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Beautiful Bulbs: Fall Planting for Spring Colour
by Lesley Reynolds
September 10, 2000

As we enjoy the August sunshine, admiring the glories of the maturing harvest and the colourful display of late summer-blooming perennials, spring seems very far away. However, it's not too soon to begin planning for next year's garden.
Despite the relatively short prairie growing season, it is possible to have flowers blooming in your garden from April to October. The very best way to achieve a glorious spring garden is to plant plenty of bulbs in the fall. You will be amply rewarded for a little bit of autumn labour by the delightful array of blooms they will provide from April to June.
By the beginning of September many wonderful varieties of spring-flowering bulbs have arrived in local garden centres. Some gardeners seeking unusual or hard to find bulbs choose to order from specialized catalogues for fall delivery; however, there are plenty of choices available off the shelf, provided you shop early.
Spring-flowering bulbs include the familiar tulips and daffodils, but there are also many hardy smaller bulbs that are deserving of a place in the garden. Try dainty crocuses for bloom in early spring. Species crocuses and larger-flowered Dutch hybrids are available with blue, white, purple, yellow and striped flowers. Bulbous irises, such as the lovely purple Iris reticulata, which often appears by the end of March, are surprisingly hardy.
Siberian squill (Scilla sibirica) has delightful blue, bell-shaped flowers and will multiply every year. Striped squill (Puschkinia scilloides) produces delicate blooms that are white with a blue stripe in the middle of the petals. Both reach about 15 cm when in flower.
Other small, early-blooming plants include glory-of-the-snow (Chionodoxa luciliae), which has narrow leaves and clusters of blue, white-centred flowers, and snowdrops (Galanthus nivalis), another dainty plant producing nodding white flowers. Grape hyacinth (Muscari armeniacum) blooms later than other small bulbs, bearing tight clusters of blue, violet, or white flowers that really do resemble tiny bunches of grapes.
Tulips grow very successfully in prairie gardens. There are new introductions every year and a proper selection of varieties will ensure bloom from April through June. Tulips may be short or tall and there are many bloom colours and flower forms to choose from. Species tulips bloom early: Tulipa tarda has small yellow and white flowers and will multiply over the years, while T. turkestanica has delicate star-shaped white and yellow blossom. Tulipa praestans has multiple scarlet blooms per stem and foliage edged in dark red; T. greigii also has attractive foliage striped with purple and red, yellow, or bicoloured flowers. Other short border tulips, such as T. kaufmanniana, the waterlily tulip, open up flat in the sun.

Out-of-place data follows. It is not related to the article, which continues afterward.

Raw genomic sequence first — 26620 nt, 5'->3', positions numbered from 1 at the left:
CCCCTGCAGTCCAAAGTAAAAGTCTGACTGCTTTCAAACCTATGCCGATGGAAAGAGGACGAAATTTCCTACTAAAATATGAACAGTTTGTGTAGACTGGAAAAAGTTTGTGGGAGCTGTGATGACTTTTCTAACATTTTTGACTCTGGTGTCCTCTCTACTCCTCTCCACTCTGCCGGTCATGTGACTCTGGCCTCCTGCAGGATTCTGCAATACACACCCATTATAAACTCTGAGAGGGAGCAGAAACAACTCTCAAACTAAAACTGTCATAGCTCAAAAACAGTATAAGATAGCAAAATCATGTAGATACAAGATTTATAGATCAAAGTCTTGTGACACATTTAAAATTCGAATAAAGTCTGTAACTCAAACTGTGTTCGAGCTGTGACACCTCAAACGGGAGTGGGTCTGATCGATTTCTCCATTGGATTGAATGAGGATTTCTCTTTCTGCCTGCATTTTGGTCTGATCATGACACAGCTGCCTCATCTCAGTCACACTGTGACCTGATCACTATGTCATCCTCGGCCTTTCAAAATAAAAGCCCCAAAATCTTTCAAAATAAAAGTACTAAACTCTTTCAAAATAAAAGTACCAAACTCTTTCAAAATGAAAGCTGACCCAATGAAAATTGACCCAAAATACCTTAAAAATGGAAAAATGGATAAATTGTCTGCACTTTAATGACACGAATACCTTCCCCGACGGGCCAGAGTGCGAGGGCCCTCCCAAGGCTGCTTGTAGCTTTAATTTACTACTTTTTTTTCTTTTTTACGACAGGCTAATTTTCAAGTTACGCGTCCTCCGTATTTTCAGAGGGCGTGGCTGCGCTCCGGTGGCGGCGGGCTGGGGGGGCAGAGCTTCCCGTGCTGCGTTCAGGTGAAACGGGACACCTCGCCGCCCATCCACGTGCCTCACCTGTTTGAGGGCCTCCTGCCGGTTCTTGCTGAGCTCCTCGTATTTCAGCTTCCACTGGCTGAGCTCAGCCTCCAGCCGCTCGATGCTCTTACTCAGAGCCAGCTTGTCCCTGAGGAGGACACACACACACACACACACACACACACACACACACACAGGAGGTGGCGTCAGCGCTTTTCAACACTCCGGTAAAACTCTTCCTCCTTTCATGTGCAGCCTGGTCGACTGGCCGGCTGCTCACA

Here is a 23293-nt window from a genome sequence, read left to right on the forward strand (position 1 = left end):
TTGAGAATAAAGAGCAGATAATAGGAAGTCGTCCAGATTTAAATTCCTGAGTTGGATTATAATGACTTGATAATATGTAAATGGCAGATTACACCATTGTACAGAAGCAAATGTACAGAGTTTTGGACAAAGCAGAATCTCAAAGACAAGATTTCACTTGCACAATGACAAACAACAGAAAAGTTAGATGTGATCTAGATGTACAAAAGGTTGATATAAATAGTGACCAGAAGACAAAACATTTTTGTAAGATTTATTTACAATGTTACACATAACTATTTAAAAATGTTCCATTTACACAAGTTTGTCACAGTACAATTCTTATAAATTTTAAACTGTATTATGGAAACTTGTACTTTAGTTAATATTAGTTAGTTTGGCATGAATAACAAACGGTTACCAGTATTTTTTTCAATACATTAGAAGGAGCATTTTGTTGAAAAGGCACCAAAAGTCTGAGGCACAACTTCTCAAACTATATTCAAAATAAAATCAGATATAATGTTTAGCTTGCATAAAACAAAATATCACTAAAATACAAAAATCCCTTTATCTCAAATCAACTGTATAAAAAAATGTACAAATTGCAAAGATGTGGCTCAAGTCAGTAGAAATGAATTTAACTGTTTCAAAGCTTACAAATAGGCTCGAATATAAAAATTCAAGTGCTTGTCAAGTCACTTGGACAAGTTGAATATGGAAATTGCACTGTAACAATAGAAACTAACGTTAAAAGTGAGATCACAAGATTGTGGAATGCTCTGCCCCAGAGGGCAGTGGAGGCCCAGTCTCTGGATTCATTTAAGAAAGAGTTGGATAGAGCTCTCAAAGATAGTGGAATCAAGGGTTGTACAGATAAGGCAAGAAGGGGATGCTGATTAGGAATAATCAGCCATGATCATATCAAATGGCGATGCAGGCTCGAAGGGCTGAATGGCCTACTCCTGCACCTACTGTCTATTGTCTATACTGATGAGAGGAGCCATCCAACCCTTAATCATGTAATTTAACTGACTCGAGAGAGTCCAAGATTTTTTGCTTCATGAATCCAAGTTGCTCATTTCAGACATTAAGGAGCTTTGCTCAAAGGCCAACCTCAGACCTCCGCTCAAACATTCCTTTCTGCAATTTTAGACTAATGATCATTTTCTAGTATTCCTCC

Larger, more familiar, varieties that flower slightly later include the Triumph and Darwin hybrids, and the lily-flowering tulip with its long pointed petals. Tulips are also available with fringed or ruffled petals, and gorgeous double peony-like flowers
Daffodils (Narcissus spp.) bloom for three to four weeks in early spring. Like tulips, they are available in many shapes and sizes. Colours range from white to cream, every shade of yellow, orange, pink and scarlet. Tiny little daffodils such as 'Minnow,' 'Hawera,' or 'Tête-à-Tête' are perfect for rock gardens. Daffodil flower forms include trumpet ('King Alfred'), double-flowered ('Ice King'), bunching-flowered ('Cheerfulness'), large-cupped ('Scarlet Elegance'), and small-cupped ('Barrett Browning').
Since the blooming periods of different bulbs vary, combine several types that flower at different times to achieve continuous colour all spring long. The best effect in flower beds is achieved by planting bulbs in groups for blocks of colour. Bulbs may also be naturalized in small clusters around trees, shrubs, or in grassy areas.
Choose a location that receives adequate light. While bulbs will tolerate some shade, those in the sunniest locations will bloom earliest. Areas under deciduous trees work well since the trees will not have leafed out yet when spring bulbs are in bloom.
Bulbs will do best if given about six to eight weeks to establish roots before the ground freezes. This is particularly important for daffodils, which should be planted by mid-September. Bulbs prefer a rich, well-drained soil. Compost or peat moss may be used to improve the tilth and fertility of poor soil. In addition, a bulb booster such as 9-9-6 may be mixed into the soil at the bottom of planting holes.
Plant bulbs pointed side up at a depth equivalent to three times the height of the bulb. In the Chinook zone, larger bulbs may be planted slightly deeper to avoid premature growth during warm spells. Cover with soil, press down firmly, and water well.
If bulbs are planted in an overly warm location, such as against a south wall, Chinooks or sunny early spring days may cause them to emerge too early and freeze. To help prevent this, bulb beds should be mulched with about 10 cm of leaves, straw or evergreen branches after the ground has frozen. This will protect the bulbs from warm weather and retain moisture.
When bulbs have finished blooming in the spring, cut off the flower stems. However, leave the foliage to die naturally, as the leaves will store food for the bulbs for the next year. Apply a so-called bulb fertilizer, such as 4-10-8, 7-10-5, 5-10-5, or 5-10-10, or a good balanced fertilizer such as 20-20-20 when bulbs start growing in spring and again after they finish blooming.

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